The controversial leader shot the clip in an attempt to revive his flagging re-election campaign.

Critics accused him of using his funeral visit for his own political ends, saying such tactics were “disrespectful” of the late British monarch.

As part of this electioneering, the ex-army captain was filmed at a Shell forecourt on London’s Bayswater Road pointing at a sign showing the price of petrol.

In the video that was posted online on Sunday, he said the 161.9p per liter cost was “practically double the average of many Brazilian states”.

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Scotland confirm minute’s applause for Queen before Ukraine game

The Scottish Football Association has confirmed a minute’s applause will be held in tribute to the Queen before Wednesday’s match against Ukraine.

The SFA has been granted approval from Uefa to hold the tribute in what is the country’s first match since the death of the Queen.

It comes following a weekend of disruption to tributes in the Scottish Premiership, with the SFA electing to hold a minute’s applause at Hampden rather than a period of silence in the wake of disturbances before matches at Rangers and Hibernian.

The Premiership gave clubs the option of choosing whether and how to pay respects, but the silence at Ibrox was disrupted by boos and chants from the traveling Dundee United supporters.

Some Celtic fans, meanwhile, chanted “If you hate the royal family clap your hands” after St Mirren elected to hold a minute’s applause before their match in Paisley on Sunday, defying pleas from their manager Ange Postecoglou to be “respectful” during any tributes .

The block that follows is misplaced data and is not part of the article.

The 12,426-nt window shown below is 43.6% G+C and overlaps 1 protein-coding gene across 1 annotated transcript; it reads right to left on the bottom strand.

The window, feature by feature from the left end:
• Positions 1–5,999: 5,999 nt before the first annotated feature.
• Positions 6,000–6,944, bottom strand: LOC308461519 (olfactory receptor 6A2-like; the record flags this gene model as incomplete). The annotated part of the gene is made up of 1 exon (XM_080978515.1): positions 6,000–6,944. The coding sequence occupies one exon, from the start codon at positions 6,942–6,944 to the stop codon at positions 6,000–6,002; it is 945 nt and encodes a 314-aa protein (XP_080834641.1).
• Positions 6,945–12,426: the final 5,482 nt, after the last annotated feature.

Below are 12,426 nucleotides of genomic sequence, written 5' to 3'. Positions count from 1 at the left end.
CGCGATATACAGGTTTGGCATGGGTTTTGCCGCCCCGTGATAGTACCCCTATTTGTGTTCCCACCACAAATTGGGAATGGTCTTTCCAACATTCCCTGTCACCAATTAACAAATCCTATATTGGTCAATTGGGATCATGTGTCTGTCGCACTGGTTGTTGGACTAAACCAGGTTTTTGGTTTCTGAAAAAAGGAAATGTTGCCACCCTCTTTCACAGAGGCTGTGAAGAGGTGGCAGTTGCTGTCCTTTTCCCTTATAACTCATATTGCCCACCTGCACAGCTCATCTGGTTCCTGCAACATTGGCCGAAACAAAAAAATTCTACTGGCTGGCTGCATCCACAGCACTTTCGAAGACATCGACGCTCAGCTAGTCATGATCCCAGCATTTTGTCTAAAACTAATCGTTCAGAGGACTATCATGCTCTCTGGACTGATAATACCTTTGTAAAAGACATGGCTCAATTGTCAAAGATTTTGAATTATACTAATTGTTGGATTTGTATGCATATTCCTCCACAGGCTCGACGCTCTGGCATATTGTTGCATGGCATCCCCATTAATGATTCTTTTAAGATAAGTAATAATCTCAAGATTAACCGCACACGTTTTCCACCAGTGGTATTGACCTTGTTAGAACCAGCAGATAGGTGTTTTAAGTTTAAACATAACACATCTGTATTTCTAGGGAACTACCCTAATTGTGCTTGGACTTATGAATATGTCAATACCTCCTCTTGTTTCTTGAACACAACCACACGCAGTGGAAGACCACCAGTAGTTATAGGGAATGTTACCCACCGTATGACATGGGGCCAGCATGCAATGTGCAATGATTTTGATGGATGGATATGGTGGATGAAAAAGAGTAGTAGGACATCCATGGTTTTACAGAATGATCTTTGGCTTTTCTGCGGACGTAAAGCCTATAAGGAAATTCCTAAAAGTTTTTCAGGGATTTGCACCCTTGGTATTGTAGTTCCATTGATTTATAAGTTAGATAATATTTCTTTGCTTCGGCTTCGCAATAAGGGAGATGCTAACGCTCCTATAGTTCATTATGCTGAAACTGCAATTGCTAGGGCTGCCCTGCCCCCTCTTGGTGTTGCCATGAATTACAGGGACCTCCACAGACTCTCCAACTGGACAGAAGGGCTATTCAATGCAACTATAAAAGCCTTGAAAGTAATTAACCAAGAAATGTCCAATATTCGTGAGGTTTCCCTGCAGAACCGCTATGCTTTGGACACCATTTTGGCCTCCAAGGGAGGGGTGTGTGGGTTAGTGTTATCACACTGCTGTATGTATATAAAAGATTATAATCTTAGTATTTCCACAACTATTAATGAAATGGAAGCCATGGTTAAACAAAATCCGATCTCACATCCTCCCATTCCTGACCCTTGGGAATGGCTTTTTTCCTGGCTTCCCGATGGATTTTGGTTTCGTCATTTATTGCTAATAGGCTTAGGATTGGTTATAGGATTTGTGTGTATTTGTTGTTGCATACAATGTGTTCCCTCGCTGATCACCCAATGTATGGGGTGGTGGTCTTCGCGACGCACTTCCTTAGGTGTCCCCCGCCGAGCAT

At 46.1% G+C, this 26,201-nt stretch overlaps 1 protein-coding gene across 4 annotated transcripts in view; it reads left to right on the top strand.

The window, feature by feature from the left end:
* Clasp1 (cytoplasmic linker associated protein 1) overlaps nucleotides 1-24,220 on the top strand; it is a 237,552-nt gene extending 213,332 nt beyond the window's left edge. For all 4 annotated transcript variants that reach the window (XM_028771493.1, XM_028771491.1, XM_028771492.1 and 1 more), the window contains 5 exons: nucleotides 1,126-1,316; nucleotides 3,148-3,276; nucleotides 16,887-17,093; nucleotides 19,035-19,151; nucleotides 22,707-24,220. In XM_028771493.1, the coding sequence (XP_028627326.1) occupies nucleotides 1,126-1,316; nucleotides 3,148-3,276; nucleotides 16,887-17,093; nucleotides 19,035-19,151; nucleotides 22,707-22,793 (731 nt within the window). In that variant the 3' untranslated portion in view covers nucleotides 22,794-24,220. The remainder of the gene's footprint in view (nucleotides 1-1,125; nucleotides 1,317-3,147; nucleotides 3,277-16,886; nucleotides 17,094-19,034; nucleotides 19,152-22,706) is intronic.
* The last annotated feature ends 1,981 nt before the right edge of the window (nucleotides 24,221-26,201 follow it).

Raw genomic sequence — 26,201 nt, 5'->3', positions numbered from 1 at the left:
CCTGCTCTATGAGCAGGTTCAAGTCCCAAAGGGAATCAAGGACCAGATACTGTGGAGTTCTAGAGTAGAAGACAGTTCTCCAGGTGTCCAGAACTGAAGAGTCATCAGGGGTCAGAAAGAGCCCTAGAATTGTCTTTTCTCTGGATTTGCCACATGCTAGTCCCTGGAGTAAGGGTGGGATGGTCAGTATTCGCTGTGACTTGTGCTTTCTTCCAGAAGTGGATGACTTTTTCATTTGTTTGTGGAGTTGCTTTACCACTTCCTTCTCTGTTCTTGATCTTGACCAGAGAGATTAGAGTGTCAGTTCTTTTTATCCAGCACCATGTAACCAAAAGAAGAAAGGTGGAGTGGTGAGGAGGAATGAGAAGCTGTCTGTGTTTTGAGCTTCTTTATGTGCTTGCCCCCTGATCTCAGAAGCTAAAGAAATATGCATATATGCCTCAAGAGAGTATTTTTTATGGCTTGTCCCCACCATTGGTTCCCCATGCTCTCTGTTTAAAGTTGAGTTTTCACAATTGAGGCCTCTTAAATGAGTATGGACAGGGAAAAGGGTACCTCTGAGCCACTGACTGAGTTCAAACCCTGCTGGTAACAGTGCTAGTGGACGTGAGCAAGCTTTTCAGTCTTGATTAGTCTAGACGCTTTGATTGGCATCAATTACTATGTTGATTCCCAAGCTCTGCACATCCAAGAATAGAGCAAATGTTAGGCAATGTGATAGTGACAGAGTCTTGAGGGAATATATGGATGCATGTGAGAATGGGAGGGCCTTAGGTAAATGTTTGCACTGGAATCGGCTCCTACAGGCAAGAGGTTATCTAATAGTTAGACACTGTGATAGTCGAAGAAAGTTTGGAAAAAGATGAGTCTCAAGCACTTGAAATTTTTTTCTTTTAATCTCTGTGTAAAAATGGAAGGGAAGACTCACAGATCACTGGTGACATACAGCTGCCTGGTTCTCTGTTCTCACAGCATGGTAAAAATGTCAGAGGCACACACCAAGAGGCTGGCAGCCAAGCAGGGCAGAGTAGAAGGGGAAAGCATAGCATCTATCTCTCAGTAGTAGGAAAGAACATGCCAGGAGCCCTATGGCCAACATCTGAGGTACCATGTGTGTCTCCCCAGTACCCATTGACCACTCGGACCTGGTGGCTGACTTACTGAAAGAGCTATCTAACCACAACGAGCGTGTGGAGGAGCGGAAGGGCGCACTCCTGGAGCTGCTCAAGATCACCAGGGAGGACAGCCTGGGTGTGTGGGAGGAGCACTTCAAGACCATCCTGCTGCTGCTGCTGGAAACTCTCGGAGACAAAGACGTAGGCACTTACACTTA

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How all the pieces of the monarchy move around after the Queen’s death

The Queen’s death marks a huge moment of transition for members of the royal family as they take on new roles, titles and responsibilities.

Following the late sovereign’s state funeral and burial on Monday, the national period of mourning came to an end and the royal mourning period of seven days began.

Royal family members are not expected to carry out official duties until after Monday September 26.

The details of future engagements that working members of the royal family will undertake are not yet clear.

But here we look at everything we know so far about what happens next and how the royal family members’ lives have changed:

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Queen’s funeral service seen by average of 26.2 million viewers in UK

The Queen’s funeral service at Westminster Abbey on Monday was watched by more than 26 million viewers in the UK, one of the country’s biggest ever TV audiences, provisional figures show.

The service was broadcast simultaneously on a range of channels between 11am and just after midday, including BBC One and Two, ITV and Sky News.

An average of 26.2 million people watched across all channels, according to overnight ratings released by the research organization Barb.

The figure is not quite as high as the official ratings for the funeral service of Diana, Princess of Wales in September 1997.

This was seen by an average of 32.1 million viewers, including 19.3 million on BBC One and 11.7 million on ITV, and remains the highest audience for a television broadcast since comparable figures began in August 1981.

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Man awarded MBE in Queen’s last honors ‘grateful’ for chance to attend funeral